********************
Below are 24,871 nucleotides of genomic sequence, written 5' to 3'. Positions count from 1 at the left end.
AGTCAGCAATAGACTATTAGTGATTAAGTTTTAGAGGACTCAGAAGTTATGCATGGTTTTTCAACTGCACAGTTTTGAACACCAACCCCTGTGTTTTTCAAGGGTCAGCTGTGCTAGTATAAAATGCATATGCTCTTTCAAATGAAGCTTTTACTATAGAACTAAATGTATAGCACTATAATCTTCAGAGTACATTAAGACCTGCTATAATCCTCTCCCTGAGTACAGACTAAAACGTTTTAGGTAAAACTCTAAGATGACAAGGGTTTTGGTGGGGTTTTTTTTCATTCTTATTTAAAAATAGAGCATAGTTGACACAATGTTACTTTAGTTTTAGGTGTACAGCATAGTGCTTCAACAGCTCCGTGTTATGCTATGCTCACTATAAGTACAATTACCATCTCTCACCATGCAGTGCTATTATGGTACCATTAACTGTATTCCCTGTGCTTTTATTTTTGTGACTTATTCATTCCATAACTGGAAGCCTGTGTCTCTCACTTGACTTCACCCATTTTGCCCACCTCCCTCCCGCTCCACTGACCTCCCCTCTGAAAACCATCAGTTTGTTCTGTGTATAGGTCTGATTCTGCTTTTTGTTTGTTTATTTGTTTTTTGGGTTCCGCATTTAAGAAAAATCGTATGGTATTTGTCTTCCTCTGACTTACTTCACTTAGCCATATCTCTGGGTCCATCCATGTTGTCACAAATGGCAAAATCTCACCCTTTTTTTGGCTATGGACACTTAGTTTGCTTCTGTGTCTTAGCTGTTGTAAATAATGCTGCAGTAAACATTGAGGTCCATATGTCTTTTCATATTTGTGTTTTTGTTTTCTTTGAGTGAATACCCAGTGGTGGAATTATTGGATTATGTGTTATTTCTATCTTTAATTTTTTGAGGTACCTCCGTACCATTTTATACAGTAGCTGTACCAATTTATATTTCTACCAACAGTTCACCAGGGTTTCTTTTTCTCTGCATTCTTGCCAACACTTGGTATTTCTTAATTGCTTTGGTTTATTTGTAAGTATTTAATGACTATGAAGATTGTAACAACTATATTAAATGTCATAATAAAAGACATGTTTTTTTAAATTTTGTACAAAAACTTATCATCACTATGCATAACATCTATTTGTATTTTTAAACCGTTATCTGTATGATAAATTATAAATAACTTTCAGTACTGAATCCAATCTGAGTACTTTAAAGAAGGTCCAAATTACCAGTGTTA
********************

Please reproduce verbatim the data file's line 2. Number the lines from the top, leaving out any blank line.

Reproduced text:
AGTCAGCAATAGACTATTAGTGATTAAGTTTTAGAGGACTCAGAAGTTATGCATGGTTTTTCAACTGCACAGTTTTGAACACCAACCCCTGTGTTTTTCAAGGGTCAGCTGTGCTAGTATAAAATGCATATGCTCTTTCAAATGAAGCTTTTACTATAGAACTAAATGTATAGCACTATAATCTTCAGAGTACATTAAGACCTGCTATAATCCTCTCCCTGAGTACAGACTAAAACGTTTTAGGTAAAACTCTAAGATGACAAGGGTTTTGGTGGGGTTTTTTTTCATTCTTATTTAAAAATAGAGCATAGTTGACACAATGTTACTTTAGTTTTAGGTGTACAGCATAGTGCTTCAACAGCTCCGTGTTATGCTATGCTCACTATAAGTACAATTACCATCTCTCACCATGCAGTGCTATTATGGTACCATTAACTGTATTCCCTGTGCTTTTATTTTTGTGACTTATTCATTCCATAACTGGAAGCCTGTGTCTCTCACTTGACTTCACCCATTTTGCCCACCTCCCTCCCGCTCCACTGACCTCCCCTCTGAAAACCATCAGTTTGTTCTGTGTATAGGTCTGATTCTGCTTTTTGTTTGTTTATTTGTTTTTTGGGTTCCGCATTTAAGAAAAATCGTATGGTATTTGTCTTCCTCTGACTTACTTCACTTAGCCATATCTCTGGGTCCATCCATGTTGTCACAAATGGCAAAATCTCACCCTTTTTTTGGCTATGGACACTTAGTTTGCTTCTGTGTCTTAGCTGTTGTAAATAATGCTGCAGTAAACATTGAGGTCCATATGTCTTTTCATATTTGTGTTTTTGTTTTCTTTGAGTGAATACCCAGTGGTGGAATTATTGGATTATGTGTTATTTCTATCTTTAATTTTTTGAGGTACCTCCGTACCATTTTATACAGTAGCTGTACCAATTTATATTTCTACCAACAGTTCACCAGGGTTTCTTTTTCTCTGCATTCTTGCCAACACTTGGTATTTCTTAATTGCTTTGGTTTATTTGTAAGTATTTAATGACTATGAAGATTGTAACAACTATATTAAATGTCATAATAAAAGACATGTTTTTTTAAATTTTGTACAAAAACTTATCATCACTATGCATAACATCTATTTGTATTTTTAAACCGTTATCTGTATGATAAATTATAAATAACTTTCAGTACTGAATCCAATCTGAGTACTTTAAAGAAGGTCCAAATTACCAGTGTTA